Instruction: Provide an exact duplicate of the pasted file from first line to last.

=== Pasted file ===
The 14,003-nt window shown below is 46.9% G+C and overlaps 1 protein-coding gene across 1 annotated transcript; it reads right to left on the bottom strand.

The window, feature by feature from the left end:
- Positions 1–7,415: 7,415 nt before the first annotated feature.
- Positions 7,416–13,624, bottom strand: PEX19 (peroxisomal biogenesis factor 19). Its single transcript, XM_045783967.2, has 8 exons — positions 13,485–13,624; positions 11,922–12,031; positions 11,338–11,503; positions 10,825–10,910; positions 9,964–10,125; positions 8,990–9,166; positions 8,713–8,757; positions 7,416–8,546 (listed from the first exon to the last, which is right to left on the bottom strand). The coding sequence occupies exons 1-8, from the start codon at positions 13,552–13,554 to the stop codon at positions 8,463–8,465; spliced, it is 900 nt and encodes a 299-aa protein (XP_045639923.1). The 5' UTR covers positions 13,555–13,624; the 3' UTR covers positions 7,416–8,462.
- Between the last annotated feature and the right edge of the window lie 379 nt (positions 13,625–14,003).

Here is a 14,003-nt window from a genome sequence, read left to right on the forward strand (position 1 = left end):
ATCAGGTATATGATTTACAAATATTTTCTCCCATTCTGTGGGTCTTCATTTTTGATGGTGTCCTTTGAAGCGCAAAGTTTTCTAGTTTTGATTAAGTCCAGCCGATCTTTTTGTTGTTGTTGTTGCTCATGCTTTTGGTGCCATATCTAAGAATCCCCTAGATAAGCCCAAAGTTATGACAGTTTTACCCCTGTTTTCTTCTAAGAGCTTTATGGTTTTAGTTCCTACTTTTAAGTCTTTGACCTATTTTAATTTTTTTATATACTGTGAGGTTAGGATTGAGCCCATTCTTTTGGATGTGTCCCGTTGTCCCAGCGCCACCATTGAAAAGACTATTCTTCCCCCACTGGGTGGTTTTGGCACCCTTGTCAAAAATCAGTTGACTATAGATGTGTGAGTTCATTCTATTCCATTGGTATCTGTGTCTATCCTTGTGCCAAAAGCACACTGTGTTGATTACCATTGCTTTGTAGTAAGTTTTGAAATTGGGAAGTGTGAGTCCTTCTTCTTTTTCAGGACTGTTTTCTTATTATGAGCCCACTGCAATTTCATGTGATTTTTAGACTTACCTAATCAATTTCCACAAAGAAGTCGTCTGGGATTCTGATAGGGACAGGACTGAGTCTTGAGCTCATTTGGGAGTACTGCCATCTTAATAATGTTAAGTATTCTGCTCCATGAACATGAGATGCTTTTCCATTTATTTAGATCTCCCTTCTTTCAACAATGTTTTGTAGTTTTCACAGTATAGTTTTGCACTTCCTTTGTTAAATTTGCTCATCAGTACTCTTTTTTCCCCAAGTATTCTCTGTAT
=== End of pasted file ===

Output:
The 14,003-nt window shown below is 46.9% G+C and overlaps 1 protein-coding gene across 1 annotated transcript; it reads right to left on the bottom strand.

The window, feature by feature from the left end:
- Positions 1–7,415: 7,415 nt before the first annotated feature.
- Positions 7,416–13,624, bottom strand: PEX19 (peroxisomal biogenesis factor 19). Its single transcript, XM_045783967.2, has 8 exons — positions 13,485–13,624; positions 11,922–12,031; positions 11,338–11,503; positions 10,825–10,910; positions 9,964–10,125; positions 8,990–9,166; positions 8,713–8,757; positions 7,416–8,546 (listed from the first exon to the last, which is right to left on the bottom strand). The coding sequence occupies exons 1-8, from the start codon at positions 13,552–13,554 to the stop codon at positions 8,463–8,465; spliced, it is 900 nt and encodes a 299-aa protein (XP_045639923.1). The 5' UTR covers positions 13,555–13,624; the 3' UTR covers positions 7,416–8,462.
- Between the last annotated feature and the right edge of the window lie 379 nt (positions 13,625–14,003).

Here is a 14,003-nt window from a genome sequence, read left to right on the forward strand (position 1 = left end):
ATCAGGTATATGATTTACAAATATTTTCTCCCATTCTGTGGGTCTTCATTTTTGATGGTGTCCTTTGAAGCGCAAAGTTTTCTAGTTTTGATTAAGTCCAGCCGATCTTTTTGTTGTTGTTGTTGCTCATGCTTTTGGTGCCATATCTAAGAATCCCCTAGATAAGCCCAAAGTTATGACAGTTTTACCCCTGTTTTCTTCTAAGAGCTTTATGGTTTTAGTTCCTACTTTTAAGTCTTTGACCTATTTTAATTTTTTTATATACTGTGAGGTTAGGATTGAGCCCATTCTTTTGGATGTGTCCCGTTGTCCCAGCGCCACCATTGAAAAGACTATTCTTCCCCCACTGGGTGGTTTTGGCACCCTTGTCAAAAATCAGTTGACTATAGATGTGTGAGTTCATTCTATTCCATTGGTATCTGTGTCTATCCTTGTGCCAAAAGCACACTGTGTTGATTACCATTGCTTTGTAGTAAGTTTTGAAATTGGGAAGTGTGAGTCCTTCTTCTTTTTCAGGACTGTTTTCTTATTATGAGCCCACTGCAATTTCATGTGATTTTTAGACTTACCTAATCAATTTCCACAAAGAAGTCGTCTGGGATTCTGATAGGGACAGGACTGAGTCTTGAGCTCATTTGGGAGTACTGCCATCTTAATAATGTTAAGTATTCTGCTCCATGAACATGAGATGCTTTTCCATTTATTTAGATCTCCCTTCTTTCAACAATGTTTTGTAGTTTTCACAGTATAGTTTTGCACTTCCTTTGTTAAATTTGCTCATCAGTACTCTTTTTTCCCCAAGTATTCTCTGTAT